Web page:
The Cable

Rajiv Shah: Point man on Haiti crisis

Less than a week after his swearing in, USAID administrator Rajiv Shah is faced with his first major challenge as administration of USAID. He is officially leading the U.S. relief effort through the Office of Disaster Assistance.

Shah was out in front of the cameras today explaining the administration's response to the devastating earthquake in Haiti, where the death toll may have topped 100,000.

After doing a string of television appearances Wednesday morning, including the Today show, Shah joined State Department Counselor Cheryl Mills and Southern Command head Gen. Douglas Fraser to brief reporters on the U.S. response.

"We are working aggressively and in a highly coordinated way across the federal government to bring all of the assets and capacities we have to bear to quickly and effectively provide as much assistance as possible," said Shah, "The goal of the relief effort in the first 72 hours will be very focused on saving lives. That is the president's top priority and is what the president has directed us to do."

Two Urban Search and Rescue Unites of about 72 people each will deploy to Haiti immediately, Shah said, and 15 people doing surveillance and analysis will be on the ground today. Additional teams from various government agencies are being identified to go down there as we speak, Shah added.

Fraser said the military is the moving aircraft carrier Carl Vinson from Norfolk to the area to add to the significant assets already close by. A large amphibious ship with a full Marine Expeditionary Unit, about 2,000 men, could be deployed as well.

The State Department has issued a travel warning and given instructions to the approximately 45,000 American citizens currently in Haiti, Mills said. There were several American injuries but almost all 172 Embassy personnel have been accounted for. Although the UN building sustained considerable damage, the U.S. embassy is in intact and has become a relief hub. Non-essential staff are being exited from the country.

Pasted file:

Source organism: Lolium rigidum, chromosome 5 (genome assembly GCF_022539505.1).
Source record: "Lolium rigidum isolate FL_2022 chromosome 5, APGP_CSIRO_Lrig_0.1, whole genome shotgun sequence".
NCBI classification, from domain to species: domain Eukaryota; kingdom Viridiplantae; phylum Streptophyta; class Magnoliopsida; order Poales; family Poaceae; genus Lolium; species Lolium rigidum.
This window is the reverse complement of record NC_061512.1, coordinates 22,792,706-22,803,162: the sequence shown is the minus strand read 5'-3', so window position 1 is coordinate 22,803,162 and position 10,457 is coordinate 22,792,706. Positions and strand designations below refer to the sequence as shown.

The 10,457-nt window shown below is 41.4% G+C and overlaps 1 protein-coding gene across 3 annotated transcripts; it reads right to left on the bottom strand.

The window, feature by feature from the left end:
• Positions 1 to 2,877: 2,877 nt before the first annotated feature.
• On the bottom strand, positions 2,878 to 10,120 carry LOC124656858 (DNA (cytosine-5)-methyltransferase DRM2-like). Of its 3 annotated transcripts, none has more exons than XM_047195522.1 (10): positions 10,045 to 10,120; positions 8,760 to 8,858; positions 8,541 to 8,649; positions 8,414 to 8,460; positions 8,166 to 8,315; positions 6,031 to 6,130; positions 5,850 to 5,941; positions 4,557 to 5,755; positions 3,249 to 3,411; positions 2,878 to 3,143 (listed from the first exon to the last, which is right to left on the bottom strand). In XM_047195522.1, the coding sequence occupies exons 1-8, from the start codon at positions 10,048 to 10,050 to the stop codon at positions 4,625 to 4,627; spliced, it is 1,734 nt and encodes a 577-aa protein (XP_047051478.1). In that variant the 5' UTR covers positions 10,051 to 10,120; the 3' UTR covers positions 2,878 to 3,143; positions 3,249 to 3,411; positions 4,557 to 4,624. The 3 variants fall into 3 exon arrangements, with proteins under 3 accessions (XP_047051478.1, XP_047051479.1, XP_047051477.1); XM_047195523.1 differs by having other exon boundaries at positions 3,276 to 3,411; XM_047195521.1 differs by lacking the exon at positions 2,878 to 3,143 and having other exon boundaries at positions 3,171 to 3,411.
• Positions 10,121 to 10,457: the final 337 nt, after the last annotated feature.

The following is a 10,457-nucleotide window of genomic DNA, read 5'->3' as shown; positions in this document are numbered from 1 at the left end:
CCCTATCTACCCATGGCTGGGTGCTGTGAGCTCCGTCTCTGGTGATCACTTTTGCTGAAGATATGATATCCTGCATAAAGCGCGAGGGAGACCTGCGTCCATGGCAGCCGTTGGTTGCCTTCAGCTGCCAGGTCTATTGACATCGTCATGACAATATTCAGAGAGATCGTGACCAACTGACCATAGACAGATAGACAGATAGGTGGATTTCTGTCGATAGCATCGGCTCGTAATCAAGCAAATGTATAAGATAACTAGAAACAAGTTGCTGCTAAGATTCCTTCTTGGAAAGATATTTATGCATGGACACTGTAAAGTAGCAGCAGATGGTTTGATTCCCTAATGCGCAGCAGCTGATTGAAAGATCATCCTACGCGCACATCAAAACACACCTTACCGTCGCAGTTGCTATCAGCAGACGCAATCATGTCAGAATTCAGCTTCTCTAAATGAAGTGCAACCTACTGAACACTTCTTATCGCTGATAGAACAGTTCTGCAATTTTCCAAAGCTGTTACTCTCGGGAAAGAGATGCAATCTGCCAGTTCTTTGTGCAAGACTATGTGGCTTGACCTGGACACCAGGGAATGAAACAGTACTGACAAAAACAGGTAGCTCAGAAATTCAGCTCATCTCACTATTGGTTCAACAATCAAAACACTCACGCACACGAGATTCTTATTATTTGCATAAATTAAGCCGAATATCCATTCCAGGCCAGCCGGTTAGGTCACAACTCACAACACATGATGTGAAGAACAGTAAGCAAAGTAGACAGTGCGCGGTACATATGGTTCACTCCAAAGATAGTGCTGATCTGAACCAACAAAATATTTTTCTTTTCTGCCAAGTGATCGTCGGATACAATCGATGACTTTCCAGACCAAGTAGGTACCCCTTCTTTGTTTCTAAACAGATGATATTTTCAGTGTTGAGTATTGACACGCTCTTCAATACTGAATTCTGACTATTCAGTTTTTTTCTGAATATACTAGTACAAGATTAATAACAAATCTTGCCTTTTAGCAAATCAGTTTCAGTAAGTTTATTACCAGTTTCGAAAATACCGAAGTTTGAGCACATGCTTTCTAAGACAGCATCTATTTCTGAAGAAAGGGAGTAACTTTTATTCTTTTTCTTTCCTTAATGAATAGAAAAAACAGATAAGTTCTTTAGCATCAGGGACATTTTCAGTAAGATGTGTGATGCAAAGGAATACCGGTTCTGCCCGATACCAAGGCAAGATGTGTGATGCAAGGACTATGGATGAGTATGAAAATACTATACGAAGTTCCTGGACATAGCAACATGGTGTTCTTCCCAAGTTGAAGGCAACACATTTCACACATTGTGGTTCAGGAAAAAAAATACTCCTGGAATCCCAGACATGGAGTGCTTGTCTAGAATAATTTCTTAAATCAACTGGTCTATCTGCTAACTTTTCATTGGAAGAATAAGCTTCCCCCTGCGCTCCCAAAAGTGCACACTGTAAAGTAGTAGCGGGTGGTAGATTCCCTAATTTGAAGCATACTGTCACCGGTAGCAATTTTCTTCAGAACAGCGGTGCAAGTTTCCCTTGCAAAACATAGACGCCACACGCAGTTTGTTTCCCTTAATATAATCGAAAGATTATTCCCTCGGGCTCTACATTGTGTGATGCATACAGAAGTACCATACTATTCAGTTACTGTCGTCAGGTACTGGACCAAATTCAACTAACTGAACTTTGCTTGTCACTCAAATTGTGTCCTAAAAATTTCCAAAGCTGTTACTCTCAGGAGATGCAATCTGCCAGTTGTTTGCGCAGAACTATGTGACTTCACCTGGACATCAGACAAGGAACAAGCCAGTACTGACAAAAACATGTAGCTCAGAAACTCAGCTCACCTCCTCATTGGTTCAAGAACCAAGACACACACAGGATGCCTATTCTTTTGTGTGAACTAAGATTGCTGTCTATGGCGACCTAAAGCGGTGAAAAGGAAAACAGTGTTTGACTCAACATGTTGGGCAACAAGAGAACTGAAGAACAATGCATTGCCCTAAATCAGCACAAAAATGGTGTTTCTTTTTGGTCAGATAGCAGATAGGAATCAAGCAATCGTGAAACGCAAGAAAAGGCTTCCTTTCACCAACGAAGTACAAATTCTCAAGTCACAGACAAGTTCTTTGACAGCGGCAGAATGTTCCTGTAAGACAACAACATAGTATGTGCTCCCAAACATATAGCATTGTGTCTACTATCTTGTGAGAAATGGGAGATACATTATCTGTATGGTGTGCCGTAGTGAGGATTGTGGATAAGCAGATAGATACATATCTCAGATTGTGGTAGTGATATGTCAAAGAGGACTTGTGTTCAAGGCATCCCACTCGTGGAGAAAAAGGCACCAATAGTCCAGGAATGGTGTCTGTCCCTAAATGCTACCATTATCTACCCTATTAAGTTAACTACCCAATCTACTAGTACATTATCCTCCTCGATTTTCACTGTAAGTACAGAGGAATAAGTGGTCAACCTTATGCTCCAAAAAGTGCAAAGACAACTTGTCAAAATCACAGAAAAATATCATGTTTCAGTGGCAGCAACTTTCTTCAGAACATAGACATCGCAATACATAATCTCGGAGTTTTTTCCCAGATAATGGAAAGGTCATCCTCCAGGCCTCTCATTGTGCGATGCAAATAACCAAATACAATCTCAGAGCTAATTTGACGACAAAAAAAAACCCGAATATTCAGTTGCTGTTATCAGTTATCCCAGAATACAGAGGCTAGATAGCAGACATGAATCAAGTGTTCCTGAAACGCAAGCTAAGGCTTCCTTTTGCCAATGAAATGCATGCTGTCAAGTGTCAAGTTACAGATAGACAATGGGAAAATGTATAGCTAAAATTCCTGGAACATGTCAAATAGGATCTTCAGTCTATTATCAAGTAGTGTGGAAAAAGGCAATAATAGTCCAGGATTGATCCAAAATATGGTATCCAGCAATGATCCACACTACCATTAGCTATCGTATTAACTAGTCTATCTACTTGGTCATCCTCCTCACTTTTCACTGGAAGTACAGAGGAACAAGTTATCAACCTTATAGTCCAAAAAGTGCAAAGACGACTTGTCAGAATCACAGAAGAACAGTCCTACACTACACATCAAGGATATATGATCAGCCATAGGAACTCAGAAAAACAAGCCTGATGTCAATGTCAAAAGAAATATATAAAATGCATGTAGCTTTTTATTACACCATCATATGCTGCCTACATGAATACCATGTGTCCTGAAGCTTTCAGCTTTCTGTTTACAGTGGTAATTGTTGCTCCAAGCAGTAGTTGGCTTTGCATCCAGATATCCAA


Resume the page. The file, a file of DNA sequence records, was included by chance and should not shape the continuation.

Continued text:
Shah emphasized that the final decisions on the U.S. response would take a little longer to develop.

"This is about having options, and the president has asked us to make sure we look across the entire government, all of our capabilities, and make sure we generate as many options as possible," he said, "And as we get real information on the ground about what is the best way to pursue the president's goal of saving lives in this critical time frame, we'll be able to narrow those options and make strategic decisions."

Earlier Wednesday, State Department Spokesman P.J. Crowley said State hosted a conference call with the American Ambassador Kenneth Merten, DCM David Lindwall, and officials from the White House, Coast Guard, DOD, SOUTHCOM, USAID, and others.

Secretary of State Hillary Clinton talked about the tragedy from Honolulu, where she is on route to Asia. She said she has already spoken with Shah, Mills, Defense Secretary Robert Gates, and Joint Chiefs Vice Chairman Gen. James Cartwright.

She won't cancel her trip but will stay actively involved in the response. The event seriously derails her ambitious plan to improve the overall situation in Haiti.

"It is Biblical, the tragedy that continues to daunt Haiti and the Haitian people.  It is so tragic," said Clinton, "They had the four hurricanes last year.  We had a good plan.  We were just feeling positive about how we could implement that plan.  It was US, UN, international.  We had donors lined up.  We had private businesses beginning to make investments.  There was so much hope about Haiti's future, hope that had not been present for years.  And along comes Mother Nature and just flattens it."